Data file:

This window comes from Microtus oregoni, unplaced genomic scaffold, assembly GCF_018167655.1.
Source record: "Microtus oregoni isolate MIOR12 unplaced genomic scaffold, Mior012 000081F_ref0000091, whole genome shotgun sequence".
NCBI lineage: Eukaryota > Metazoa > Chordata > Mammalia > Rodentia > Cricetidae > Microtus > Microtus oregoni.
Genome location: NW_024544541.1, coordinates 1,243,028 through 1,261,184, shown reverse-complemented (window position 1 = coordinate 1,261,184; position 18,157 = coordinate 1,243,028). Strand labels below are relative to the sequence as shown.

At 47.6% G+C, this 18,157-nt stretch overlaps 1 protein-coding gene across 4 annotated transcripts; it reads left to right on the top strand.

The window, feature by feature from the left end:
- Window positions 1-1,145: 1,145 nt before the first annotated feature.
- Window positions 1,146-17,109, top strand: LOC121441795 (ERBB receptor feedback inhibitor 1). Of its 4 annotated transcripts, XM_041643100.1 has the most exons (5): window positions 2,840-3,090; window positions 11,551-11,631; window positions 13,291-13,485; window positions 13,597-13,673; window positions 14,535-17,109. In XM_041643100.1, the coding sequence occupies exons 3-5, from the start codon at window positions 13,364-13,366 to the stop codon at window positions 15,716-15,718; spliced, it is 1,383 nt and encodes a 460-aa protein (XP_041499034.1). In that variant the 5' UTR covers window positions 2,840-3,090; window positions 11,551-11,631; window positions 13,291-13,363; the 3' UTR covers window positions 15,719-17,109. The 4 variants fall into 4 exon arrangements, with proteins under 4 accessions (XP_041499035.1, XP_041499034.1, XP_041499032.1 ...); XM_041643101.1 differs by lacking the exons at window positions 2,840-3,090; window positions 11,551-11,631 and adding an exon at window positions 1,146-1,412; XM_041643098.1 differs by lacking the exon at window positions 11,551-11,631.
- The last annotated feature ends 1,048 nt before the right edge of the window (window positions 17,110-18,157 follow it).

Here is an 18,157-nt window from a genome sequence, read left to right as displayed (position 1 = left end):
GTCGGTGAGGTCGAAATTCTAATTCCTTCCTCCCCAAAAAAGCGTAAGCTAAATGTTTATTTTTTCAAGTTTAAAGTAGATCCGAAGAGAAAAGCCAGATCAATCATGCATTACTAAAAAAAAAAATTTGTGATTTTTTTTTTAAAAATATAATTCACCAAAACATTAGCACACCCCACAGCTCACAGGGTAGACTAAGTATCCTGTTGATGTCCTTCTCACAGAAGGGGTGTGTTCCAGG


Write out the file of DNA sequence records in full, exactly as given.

This window comes from Microtus oregoni, unplaced genomic scaffold, assembly GCF_018167655.1.
Source record: "Microtus oregoni isolate MIOR12 unplaced genomic scaffold, Mior012 000081F_ref0000091, whole genome shotgun sequence".
NCBI lineage: Eukaryota > Metazoa > Chordata > Mammalia > Rodentia > Cricetidae > Microtus > Microtus oregoni.
Genome location: NW_024544541.1, coordinates 1,243,028 through 1,261,184, shown reverse-complemented (window position 1 = coordinate 1,261,184; position 18,157 = coordinate 1,243,028). Strand labels below are relative to the sequence as shown.

At 47.6% G+C, this 18,157-nt stretch overlaps 1 protein-coding gene across 4 annotated transcripts; it reads left to right on the top strand.

The window, feature by feature from the left end:
- Window positions 1-1,145: 1,145 nt before the first annotated feature.
- Window positions 1,146-17,109, top strand: LOC121441795 (ERBB receptor feedback inhibitor 1). Of its 4 annotated transcripts, XM_041643100.1 has the most exons (5): window positions 2,840-3,090; window positions 11,551-11,631; window positions 13,291-13,485; window positions 13,597-13,673; window positions 14,535-17,109. In XM_041643100.1, the coding sequence occupies exons 3-5, from the start codon at window positions 13,364-13,366 to the stop codon at window positions 15,716-15,718; spliced, it is 1,383 nt and encodes a 460-aa protein (XP_041499034.1). In that variant the 5' UTR covers window positions 2,840-3,090; window positions 11,551-11,631; window positions 13,291-13,363; the 3' UTR covers window positions 15,719-17,109. The 4 variants fall into 4 exon arrangements, with proteins under 4 accessions (XP_041499035.1, XP_041499034.1, XP_041499032.1 ...); XM_041643101.1 differs by lacking the exons at window positions 2,840-3,090; window positions 11,551-11,631 and adding an exon at window positions 1,146-1,412; XM_041643098.1 differs by lacking the exon at window positions 11,551-11,631.
- The last annotated feature ends 1,048 nt before the right edge of the window (window positions 17,110-18,157 follow it).

Here is an 18,157-nt window from a genome sequence, read left to right as displayed (position 1 = left end):
GTCGGTGAGGTCGAAATTCTAATTCCTTCCTCCCCAAAAAAGCGTAAGCTAAATGTTTATTTTTTCAAGTTTAAAGTAGATCCGAAGAGAAAAGCCAGATCAATCATGCATTACTAAAAAAAAAAATTTGTGATTTTTTTTTTAAAAATATAATTCACCAAAACATTAGCACACCCCACAGCTCACAGGGTAGACTAAGTATCCTGTTGATGTCCTTCTCACAGAAGGGGTGTGTTCCAGG